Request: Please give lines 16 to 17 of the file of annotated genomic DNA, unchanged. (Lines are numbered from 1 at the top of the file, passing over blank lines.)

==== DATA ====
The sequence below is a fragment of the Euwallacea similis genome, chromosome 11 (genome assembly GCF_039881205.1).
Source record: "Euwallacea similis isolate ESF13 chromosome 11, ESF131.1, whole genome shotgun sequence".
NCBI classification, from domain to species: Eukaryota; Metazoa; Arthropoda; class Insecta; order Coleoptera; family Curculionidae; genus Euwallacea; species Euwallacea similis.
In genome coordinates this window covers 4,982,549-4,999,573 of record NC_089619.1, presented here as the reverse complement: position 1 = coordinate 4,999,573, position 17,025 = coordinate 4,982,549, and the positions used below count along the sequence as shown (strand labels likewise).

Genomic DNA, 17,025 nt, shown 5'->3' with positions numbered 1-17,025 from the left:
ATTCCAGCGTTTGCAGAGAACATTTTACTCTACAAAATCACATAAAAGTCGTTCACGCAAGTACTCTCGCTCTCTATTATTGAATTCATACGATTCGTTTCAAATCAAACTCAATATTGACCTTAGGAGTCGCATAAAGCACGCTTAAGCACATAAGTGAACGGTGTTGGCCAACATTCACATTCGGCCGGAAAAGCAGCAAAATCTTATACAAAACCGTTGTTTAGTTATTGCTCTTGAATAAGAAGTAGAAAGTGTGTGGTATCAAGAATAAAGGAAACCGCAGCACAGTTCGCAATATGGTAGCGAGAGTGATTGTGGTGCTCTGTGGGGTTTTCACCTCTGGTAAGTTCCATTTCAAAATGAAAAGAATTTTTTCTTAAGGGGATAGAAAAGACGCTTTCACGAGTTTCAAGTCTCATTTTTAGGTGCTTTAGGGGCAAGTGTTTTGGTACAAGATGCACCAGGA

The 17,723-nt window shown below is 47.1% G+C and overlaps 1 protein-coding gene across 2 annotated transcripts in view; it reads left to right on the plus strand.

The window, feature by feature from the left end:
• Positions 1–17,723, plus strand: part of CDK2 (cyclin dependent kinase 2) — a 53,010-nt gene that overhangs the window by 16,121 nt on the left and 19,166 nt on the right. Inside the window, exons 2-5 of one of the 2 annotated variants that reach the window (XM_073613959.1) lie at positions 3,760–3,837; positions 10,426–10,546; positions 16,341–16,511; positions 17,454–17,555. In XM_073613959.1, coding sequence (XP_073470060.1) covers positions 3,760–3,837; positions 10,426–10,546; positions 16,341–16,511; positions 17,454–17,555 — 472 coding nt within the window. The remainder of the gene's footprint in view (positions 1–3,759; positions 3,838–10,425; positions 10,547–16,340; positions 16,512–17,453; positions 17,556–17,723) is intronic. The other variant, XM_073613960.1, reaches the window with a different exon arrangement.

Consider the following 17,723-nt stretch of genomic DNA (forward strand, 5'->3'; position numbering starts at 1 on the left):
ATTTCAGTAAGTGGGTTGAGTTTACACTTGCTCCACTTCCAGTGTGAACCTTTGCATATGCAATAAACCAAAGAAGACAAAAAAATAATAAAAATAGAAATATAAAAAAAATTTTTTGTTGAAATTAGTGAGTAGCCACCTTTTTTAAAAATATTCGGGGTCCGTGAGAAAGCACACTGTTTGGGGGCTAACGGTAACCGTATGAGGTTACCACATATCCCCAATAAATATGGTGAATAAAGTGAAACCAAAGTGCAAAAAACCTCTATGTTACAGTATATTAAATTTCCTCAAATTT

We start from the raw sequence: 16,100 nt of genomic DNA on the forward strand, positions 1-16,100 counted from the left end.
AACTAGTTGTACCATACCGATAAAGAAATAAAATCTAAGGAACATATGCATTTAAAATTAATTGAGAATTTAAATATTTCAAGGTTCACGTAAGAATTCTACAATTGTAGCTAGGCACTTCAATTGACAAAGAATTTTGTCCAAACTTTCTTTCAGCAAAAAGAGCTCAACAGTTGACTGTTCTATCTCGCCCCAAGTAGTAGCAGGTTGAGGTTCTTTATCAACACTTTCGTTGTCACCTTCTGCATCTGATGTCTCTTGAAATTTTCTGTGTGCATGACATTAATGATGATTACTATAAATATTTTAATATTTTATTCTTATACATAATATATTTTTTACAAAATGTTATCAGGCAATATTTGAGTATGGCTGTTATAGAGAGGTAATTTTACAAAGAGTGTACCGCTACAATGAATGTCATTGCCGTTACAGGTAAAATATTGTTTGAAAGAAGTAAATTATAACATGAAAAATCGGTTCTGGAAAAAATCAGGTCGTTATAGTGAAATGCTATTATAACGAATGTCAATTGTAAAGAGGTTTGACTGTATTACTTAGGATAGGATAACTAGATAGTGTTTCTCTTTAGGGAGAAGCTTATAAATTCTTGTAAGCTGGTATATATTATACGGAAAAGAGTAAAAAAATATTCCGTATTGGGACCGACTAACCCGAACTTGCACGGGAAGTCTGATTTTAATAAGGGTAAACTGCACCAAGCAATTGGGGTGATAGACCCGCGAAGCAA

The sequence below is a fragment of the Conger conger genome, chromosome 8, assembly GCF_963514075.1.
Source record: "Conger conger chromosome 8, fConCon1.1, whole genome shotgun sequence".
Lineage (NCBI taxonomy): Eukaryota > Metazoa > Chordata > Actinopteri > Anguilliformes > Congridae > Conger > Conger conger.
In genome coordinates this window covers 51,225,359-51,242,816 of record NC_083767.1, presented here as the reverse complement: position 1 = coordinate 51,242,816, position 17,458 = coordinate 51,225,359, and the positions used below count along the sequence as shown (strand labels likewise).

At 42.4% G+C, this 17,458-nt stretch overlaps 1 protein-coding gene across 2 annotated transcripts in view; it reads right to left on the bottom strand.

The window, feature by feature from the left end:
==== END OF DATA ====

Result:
Lineage (NCBI taxonomy): Eukaryota > Metazoa > Chordata > Actinopteri > Anguilliformes > Congridae > Conger > Conger conger.
In genome coordinates this window covers 51,225,359-51,242,816 of record NC_083767.1, presented here as the reverse complement: position 1 = coordinate 51,242,816, position 17,458 = coordinate 51,225,359, and the positions used below count along the sequence as shown (strand labels likewise).